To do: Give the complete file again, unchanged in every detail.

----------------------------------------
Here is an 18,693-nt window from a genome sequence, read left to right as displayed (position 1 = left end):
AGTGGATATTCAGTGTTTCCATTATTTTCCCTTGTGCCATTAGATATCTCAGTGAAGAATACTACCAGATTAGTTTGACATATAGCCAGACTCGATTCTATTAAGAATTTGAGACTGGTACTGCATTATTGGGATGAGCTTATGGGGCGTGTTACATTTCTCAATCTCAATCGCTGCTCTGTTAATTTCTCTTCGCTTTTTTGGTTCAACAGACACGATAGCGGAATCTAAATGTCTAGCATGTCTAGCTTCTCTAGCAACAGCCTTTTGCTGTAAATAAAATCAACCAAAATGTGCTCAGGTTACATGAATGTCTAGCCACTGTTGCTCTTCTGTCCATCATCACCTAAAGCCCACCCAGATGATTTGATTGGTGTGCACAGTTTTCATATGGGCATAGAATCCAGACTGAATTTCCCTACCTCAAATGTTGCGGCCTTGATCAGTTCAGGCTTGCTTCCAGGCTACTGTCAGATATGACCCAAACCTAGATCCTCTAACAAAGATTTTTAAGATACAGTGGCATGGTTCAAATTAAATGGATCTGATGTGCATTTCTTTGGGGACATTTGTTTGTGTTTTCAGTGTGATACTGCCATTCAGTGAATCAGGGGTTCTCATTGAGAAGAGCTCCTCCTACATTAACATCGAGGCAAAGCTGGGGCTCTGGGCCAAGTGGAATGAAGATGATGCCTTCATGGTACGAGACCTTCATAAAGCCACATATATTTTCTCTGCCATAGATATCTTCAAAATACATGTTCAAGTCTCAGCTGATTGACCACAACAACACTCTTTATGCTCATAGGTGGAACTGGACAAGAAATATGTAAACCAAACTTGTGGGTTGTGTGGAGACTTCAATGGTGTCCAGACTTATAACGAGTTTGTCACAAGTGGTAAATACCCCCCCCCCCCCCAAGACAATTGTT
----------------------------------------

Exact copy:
Here is an 18,693-nt window from a genome sequence, read left to right as displayed (position 1 = left end):
AGTGGATATTCAGTGTTTCCATTATTTTCCCTTGTGCCATTAGATATCTCAGTGAAGAATACTACCAGATTAGTTTGACATATAGCCAGACTCGATTCTATTAAGAATTTGAGACTGGTACTGCATTATTGGGATGAGCTTATGGGGCGTGTTACATTTCTCAATCTCAATCGCTGCTCTGTTAATTTCTCTTCGCTTTTTTGGTTCAACAGACACGATAGCGGAATCTAAATGTCTAGCATGTCTAGCTTCTCTAGCAACAGCCTTTTGCTGTAAATAAAATCAACCAAAATGTGCTCAGGTTACATGAATGTCTAGCCACTGTTGCTCTTCTGTCCATCATCACCTAAAGCCCACCCAGATGATTTGATTGGTGTGCACAGTTTTCATATGGGCATAGAATCCAGACTGAATTTCCCTACCTCAAATGTTGCGGCCTTGATCAGTTCAGGCTTGCTTCCAGGCTACTGTCAGATATGACCCAAACCTAGATCCTCTAACAAAGATTTTTAAGATACAGTGGCATGGTTCAAATTAAATGGATCTGATGTGCATTTCTTTGGGGACATTTGTTTGTGTTTTCAGTGTGATACTGCCATTCAGTGAATCAGGGGTTCTCATTGAGAAGAGCTCCTCCTACATTAACATCGAGGCAAAGCTGGGGCTCTGGGCCAAGTGGAATGAAGATGATGCCTTCATGGTACGAGACCTTCATAAAGCCACATATATTTTCTCTGCCATAGATATCTTCAAAATACATGTTCAAGTCTCAGCTGATTGACCACAACAACACTCTTTATGCTCATAGGTGGAACTGGACAAGAAATATGTAAACCAAACTTGTGGGTTGTGTGGAGACTTCAATGGTGTCCAGACTTATAACGAGTTTGTCACAAGTGGTAAATACCCCCCCCCCCCCCAAGACAATTGTT